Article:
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Singleton Design Pattern with Real-Time Example in C#

The Singleton Pattern ensures that a class has only one instance in the across application and the object instance coordinates across the app.

This pattern is the simplest design pattern and is used to restrict the creation of multiple object instances.

This pattern is the simplest design pattern and is used to restrict the creation of multiple object instances.

A class should have the following structure for the Singleton Design Pattern:

1.      Should have a private or protected constructor. No public and parameterized constructors.

2.      Should have a static property to return an instance of a class.

3.      At least have one non-static public method for a singleton operation.

The Singleton pattern is often used for:

1.      Logging

2.      Database connections

3.      Caching

4.      Thread pools

5.      Data Sharing

The main purpose of the singleton design pattern is to ensure that a class only has one instance and provide a global point of access to it throughout the life of an application.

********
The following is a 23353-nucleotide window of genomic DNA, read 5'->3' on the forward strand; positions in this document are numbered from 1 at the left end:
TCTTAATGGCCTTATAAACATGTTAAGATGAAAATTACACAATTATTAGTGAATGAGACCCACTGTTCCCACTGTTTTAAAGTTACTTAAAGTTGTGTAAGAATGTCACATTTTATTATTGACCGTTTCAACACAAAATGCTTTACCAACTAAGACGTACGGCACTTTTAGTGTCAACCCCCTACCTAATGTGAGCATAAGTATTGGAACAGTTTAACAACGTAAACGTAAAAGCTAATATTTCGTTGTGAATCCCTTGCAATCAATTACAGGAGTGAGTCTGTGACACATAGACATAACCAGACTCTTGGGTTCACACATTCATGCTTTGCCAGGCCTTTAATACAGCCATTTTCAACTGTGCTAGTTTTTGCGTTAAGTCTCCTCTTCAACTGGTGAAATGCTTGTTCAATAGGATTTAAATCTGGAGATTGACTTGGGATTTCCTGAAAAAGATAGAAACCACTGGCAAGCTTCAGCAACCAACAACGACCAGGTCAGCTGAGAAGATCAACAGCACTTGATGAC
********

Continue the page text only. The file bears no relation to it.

There are several ways to Implement the Singleton Pattern in C#
1.      Non-thread-safe version
2.      Simple thread safety via locking
3.      Double-checked locking
4.      Safety through initialization
5.      Safe and fully lazy static initialization
6.      Lazy<T>

Let's see the implementation of the Singleton Pattern in C# in depth –

Example 1 for Non-thread-safe version:

//First version - not thread-safe
//Bad code! Do not use it!

public sealed class Singleton
{
    private static Singleton instance=null;

    private Singleton() {   }

    public static Singleton Instance
    {
        get
        {
            if (instance==null)
            {
                instance = new Singleton();
            }
            return instance;
        }
    }
}

Example 2 for Simple thread safety via locking: